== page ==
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Question for the army grunts


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I guess 15 years as a grunt qualifies me to answer this. ::):


It depends. :lol:


1.What's the weather like? Hot? Cold?

2. How physically fit are the troops?

3. What type of terrain are they moving over?

4. Are we going for a forced march or just out for a stroll?


When I got my Expert Infantry Badge I marched 12 miles in a little under 3 hours carrying a 35 pound rucksack, plus my weapon and in boots. The terrain was basically flat with a few rolling hills and the road surface was a dirt road.


I did more than one 25 mile road march in a single day.


A decently conditioned soldier, who's not carrying more than his basic combat load, in 65 degree weather, with all the water he can drink can cover 25-30 miles in a 10-12 hour period on a decently flat road. Moving cross country will cut your movement rate way down and if it's hot or cold those will effect it too. The amount of resupply will determine how far you move too. I never let my soldiers move a step without two full canteens and I would never attempt a road march without a truck hauling water for canteen refills along.


The 2nd Battalion of the 506th Parachute Infantry Regiment road marched 118 miles from Camp Toccoa GA to Atlanta GA during the period of 1-4 December 1942.


There's lots of variables to consider really. ::):

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Also take into consideration the enemy situation. A platoon out for a training march on the back 40 of whichever installation they're at stateside will move faster than a platoon in a combat zone like Iraq where they have to be alert for roadside IEDs, snipers, ambushes, etc etc etc.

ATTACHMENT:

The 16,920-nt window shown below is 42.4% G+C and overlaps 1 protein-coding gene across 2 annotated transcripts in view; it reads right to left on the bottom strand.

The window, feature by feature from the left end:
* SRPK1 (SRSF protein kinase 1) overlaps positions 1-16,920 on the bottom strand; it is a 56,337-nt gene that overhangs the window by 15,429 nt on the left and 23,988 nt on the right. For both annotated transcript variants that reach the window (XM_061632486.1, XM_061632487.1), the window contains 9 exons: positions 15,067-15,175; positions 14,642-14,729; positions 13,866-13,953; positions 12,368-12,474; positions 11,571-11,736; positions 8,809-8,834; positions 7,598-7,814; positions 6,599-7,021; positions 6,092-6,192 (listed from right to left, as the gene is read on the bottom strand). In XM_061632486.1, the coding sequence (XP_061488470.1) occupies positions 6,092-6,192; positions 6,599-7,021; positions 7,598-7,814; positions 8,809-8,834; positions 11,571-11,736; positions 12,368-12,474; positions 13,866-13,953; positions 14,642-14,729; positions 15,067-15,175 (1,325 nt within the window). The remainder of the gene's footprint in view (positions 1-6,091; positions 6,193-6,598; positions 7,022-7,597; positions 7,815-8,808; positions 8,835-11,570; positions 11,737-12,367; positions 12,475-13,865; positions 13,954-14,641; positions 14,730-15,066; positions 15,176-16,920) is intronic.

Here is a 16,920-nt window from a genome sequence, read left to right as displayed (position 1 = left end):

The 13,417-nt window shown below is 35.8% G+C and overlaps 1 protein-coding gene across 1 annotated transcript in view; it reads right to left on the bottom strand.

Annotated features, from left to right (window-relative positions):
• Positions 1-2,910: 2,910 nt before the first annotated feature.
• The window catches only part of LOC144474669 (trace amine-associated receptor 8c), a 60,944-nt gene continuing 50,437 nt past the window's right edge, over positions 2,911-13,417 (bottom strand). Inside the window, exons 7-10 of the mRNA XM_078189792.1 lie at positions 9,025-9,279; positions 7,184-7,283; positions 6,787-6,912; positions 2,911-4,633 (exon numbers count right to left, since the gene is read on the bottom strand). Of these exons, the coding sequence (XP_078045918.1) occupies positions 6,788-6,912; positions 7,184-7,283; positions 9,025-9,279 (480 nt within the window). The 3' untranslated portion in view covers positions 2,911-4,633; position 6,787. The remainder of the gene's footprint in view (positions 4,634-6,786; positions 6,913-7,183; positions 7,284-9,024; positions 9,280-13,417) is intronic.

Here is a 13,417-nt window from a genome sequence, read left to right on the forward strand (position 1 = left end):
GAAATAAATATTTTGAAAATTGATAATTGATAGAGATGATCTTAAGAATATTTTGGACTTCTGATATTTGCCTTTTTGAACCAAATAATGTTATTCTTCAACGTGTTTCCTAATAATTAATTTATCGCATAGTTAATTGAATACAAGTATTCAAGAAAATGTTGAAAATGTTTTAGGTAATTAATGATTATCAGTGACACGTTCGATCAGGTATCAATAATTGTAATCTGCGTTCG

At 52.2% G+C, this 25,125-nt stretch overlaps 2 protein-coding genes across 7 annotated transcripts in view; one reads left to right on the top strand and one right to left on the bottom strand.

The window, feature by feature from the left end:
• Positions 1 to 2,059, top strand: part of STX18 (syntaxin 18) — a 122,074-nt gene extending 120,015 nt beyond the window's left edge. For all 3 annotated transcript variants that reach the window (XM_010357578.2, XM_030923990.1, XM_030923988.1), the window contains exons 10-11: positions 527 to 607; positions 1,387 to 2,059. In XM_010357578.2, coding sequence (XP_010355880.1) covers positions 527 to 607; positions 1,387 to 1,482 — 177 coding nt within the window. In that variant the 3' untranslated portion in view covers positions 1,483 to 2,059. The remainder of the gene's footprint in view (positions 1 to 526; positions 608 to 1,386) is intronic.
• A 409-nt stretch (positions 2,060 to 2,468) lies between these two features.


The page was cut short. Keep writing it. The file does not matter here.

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What are you moving twjolson? I think the distance traveled per day depends heavily on what you are moving. I'm guessing that a platoon with just their own kit and supplies for a short while will be moving a lot faster than an entire division or corps that is bringing along stuff to stay for the winter along.

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Logistics wins wars, and soldiers win battles.


If the soldier doesn't have what he needs to fight, simply being there isn't much help. Many armies that were better than their opponents have lost because they outsdistanced their supply trains. A platoon is tied to their supplies, as is their company, battalion, and on up. Standard issue isn't designed to hold a modern platoon for that long.


Bastogne held out on guts and glory, but would have fallen without resupply by air.


Another thing to consider is the era or tech level you're considering.


Caesar's troops consistently outmanuvered his enemies by marching up to 30 miles per day AND building a fortified encampment. Most armies of that era didn't have the logistics capability to match that. Add the training of the soldiers once they got to the fight, and you understand why Rome ruled for so long.


Modern armies can slog by foot when they need to, but also can have air or ground transport to improve mobility.

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Pre-mechanized armies were also hampered by the need to feed their horses. The number of supply wagons sometimes lead to 'diminishing returns" in which it was neccesary to have a number of wagons, just to carry feed for the already exizting wagons! In poor terrain, where multiple routes of march were inrfequent, the head of the column might start before daylight, march most of the day, and have to make camp early, just to allow the tail to catch up and make camp before darkness.


As Spartan said, a lot of variables.

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